Originally Posted by Rafa's CB100
Sorry to hear about the blade strike. One thing that hasn't been mentioned yet is throttle and pitch curves. Seems like somewhere along the way, my curves were messed up, and it caused the heli to be hard to take off and land. You might try messing with the 'hov p' and 'hov t' to see if it's better, then adjust your curves accordingly. For example, what if you don't have enough head speed at take off, or not enough headspeed for the corresponding pitch?
To answer your question, I let it spool up, similar to what ri0grand described, then I'll usually let it float off the ground, without a dramatic punch. I know people have advised against it, but I'll let it sit a few inches off the ground for a bit sometimes, then slowly climb out. It seems to handle it just fine.
People have talked about an unlevel swash, so I'd like to try to take another shot at describing my method for a level swash and good tracking blades. I came up with this all on my own, so please let me know if I'm messing something up, or can add to it:
1. Take a pitch gauge, and attach a level to the top of it. I happen to use the orange and blue pitch gauge that Wow sells, and I like it because you use the knob on the gauge to finely adjust the gauge, not just hold it in place, like some other pitch gauges I've seen/used. It also goes up to +/- 15 degrees. The level I found is from Home Depot. See pic.
2. I was taught to set your throttle hold pitch curve to be the same as your idle-up pitch curve, (at least at the hover point) which might be the same as your normal pitch curve (at least the upper half, or course). I've also used the method taught to me by dkfuji, and Finless Bob, which is to set up your pitch curves so that you've got zero degrees pitch at mid-stick.
3. Flip the little switch on the rx to the 'adj' position, bind the heli. Flip it to throttle hold. Given everything described in step 2, you should have the same pitch curves as you are using, with no throttle.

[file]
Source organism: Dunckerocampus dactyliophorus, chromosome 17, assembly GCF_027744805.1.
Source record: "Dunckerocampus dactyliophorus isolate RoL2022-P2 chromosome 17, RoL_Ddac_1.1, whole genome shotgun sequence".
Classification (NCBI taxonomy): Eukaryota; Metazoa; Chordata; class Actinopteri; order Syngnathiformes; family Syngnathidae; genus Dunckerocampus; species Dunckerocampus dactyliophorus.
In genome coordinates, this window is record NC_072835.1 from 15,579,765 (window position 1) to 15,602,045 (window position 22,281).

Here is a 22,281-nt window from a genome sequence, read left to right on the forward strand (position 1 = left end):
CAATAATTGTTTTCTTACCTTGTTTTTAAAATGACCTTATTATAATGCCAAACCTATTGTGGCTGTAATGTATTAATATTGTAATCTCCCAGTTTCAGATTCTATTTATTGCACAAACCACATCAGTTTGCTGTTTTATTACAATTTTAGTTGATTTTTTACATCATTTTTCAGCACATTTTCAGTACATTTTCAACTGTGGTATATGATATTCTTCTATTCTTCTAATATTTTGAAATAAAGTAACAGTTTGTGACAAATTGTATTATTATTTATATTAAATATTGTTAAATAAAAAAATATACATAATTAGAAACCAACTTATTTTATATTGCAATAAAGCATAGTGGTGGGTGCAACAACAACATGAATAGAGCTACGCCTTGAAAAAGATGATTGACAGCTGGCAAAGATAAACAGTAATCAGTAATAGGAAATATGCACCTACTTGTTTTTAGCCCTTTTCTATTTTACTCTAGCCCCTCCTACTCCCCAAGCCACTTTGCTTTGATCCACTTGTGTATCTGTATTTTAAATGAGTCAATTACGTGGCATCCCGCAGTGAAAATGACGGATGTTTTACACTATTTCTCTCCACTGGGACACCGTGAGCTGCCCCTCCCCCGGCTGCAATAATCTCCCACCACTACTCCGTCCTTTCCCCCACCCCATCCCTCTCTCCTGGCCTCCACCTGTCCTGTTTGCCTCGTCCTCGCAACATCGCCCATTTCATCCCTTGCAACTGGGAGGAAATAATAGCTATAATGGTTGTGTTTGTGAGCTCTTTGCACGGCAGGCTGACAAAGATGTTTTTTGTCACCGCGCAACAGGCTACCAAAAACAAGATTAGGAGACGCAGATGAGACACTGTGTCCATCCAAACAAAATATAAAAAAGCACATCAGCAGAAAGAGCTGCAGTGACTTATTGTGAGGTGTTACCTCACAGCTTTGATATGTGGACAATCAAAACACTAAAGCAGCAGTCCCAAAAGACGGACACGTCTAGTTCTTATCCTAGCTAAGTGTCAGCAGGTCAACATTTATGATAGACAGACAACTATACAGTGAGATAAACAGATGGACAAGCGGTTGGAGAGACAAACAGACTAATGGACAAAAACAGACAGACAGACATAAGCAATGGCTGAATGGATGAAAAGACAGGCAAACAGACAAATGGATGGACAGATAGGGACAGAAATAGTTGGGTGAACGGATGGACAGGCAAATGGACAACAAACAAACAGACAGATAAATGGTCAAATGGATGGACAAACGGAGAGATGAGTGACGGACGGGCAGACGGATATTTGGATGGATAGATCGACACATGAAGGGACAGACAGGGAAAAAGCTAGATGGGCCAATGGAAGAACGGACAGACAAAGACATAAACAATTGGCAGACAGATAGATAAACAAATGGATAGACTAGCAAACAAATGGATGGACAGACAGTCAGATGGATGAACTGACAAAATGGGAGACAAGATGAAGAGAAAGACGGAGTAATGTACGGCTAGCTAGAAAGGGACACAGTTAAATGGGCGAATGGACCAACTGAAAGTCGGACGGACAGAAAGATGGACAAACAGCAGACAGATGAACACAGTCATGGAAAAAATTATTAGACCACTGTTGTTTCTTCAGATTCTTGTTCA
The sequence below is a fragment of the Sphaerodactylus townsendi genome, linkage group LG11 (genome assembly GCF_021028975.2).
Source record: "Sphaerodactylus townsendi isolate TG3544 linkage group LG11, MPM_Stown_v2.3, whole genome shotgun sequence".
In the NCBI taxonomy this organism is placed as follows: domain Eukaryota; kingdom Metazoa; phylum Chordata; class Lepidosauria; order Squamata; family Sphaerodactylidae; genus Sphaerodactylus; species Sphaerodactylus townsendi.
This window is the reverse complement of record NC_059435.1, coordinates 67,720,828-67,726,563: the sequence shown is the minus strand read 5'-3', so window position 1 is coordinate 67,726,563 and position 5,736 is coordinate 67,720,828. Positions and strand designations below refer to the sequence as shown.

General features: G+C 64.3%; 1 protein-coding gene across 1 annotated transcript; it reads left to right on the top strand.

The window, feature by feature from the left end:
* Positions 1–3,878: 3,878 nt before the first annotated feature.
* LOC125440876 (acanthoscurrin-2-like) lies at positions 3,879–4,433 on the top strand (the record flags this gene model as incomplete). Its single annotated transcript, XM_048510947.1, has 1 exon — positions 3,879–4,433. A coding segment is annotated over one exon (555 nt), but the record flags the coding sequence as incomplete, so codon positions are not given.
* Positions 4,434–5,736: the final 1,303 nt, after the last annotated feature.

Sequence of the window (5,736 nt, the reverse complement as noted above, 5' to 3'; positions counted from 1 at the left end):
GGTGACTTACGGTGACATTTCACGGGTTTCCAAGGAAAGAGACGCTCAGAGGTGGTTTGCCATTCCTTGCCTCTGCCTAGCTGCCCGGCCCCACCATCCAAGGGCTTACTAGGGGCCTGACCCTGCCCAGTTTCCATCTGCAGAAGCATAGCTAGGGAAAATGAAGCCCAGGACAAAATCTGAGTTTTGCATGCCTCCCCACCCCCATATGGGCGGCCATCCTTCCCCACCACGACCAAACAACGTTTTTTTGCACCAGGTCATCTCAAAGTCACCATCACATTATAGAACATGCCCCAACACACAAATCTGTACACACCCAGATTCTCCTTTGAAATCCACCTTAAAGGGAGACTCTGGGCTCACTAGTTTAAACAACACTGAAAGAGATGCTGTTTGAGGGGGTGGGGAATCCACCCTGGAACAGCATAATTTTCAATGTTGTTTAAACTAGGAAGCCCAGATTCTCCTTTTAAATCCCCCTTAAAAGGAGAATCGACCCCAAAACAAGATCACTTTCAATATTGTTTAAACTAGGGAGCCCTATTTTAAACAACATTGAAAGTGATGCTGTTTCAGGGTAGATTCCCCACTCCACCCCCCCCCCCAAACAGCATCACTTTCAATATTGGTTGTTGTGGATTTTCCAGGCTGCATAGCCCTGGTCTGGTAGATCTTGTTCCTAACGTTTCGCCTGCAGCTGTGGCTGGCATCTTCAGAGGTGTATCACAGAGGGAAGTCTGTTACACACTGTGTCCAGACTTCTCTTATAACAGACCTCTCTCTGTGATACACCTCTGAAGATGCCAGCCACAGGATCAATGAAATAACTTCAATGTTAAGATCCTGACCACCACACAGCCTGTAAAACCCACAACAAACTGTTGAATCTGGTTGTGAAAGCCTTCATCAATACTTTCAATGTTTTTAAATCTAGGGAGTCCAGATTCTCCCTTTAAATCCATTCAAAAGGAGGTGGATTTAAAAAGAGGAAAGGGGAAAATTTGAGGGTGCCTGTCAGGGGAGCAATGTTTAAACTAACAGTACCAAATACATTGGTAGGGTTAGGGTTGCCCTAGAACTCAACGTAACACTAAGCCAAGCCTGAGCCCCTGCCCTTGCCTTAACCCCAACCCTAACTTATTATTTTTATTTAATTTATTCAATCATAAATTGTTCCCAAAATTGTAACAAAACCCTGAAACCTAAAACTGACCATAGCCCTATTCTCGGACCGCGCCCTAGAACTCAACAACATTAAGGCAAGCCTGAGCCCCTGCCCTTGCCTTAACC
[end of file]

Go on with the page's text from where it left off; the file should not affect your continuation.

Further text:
4. Carefully set the throttle to mid stick, which should, in theory, be zero degrees.
5. Pick one blade to start with, and set your pitch gauge up to it.
6. Line up the swash so that the three posts on the rotating part of the swash line up with the three stationary posts. Note the position of the blade with the pitch gauge on it, and figure out which servo your blade is lining up to (E, A, or P).
7. Note the pitch that the blade is sitting at while lined up to that servo, making sure that the blade is lined up as well as possible with the blade grip (to simulate flying position).
8. Rotate the rotor 120 degrees CW, and your blade, or at least it's post on the swash, should be lined up with the next servo. Note the blade pitch again.
9. Rotate the rotor another 120 degrees, now you should be lined up with the last servo. Note the pitch again.
In a perfect world, your readings would be zero degrees at each of the 3 positions, and your servo arms would all be right at 90 degrees.
Even if your readings are something other than zero, they should all be consistent. If they are, your swash is level. If they are not, adjust the servo-to-swash links until all 3 pitch measurements are the same. It stands to reason that if the pitch measurement taken on the same blade, at three different positions in the rotor rotation, is all the same, then the pitch must be the same throughout the entire rotation--meaning that the swash is level.
10. Once your three readings are consistent, then adjust the swash-to-bladegrip link so that you have zero pitch at mid-stick (or whatever pitch you want at whatever throttle position).
11. Once that blade is turning true, move your pitch gauge to another blade, and adjust the swash-to-bladegrip link of that blade to match whatever pitch reference you just used on the last blade.
12. Once the second blade is turning true, repeat the process to the third blade.
13. Once you are done and the heli is disconnected, be sure to flip that little switch on the rx back to the 'wk' position before flight, as I hear it will certainly flip over on take off if left in the 'adj' position.
If all blades are balanced and everything else is in zen, this should get it done. This would also be a good time to check your total (min/max) pitch.
I just did all of this to my heli last night, in addition to replacement all 6 links and a new belt (after almost 45 flights). The old belt was still running fine, but I could certainly observe the wear with a new belt sitting right next to it. She flew four good packs this morning--knock on wood.
I'm not sure if it's aging batteries or maybe an aging motor, or maybe the heavy blades, but I can tell that it's not quite as punchy as it used to be, and I keep bringing my throttle curves up slowly. How long does one expect a motor to last, btw? Happy Friday,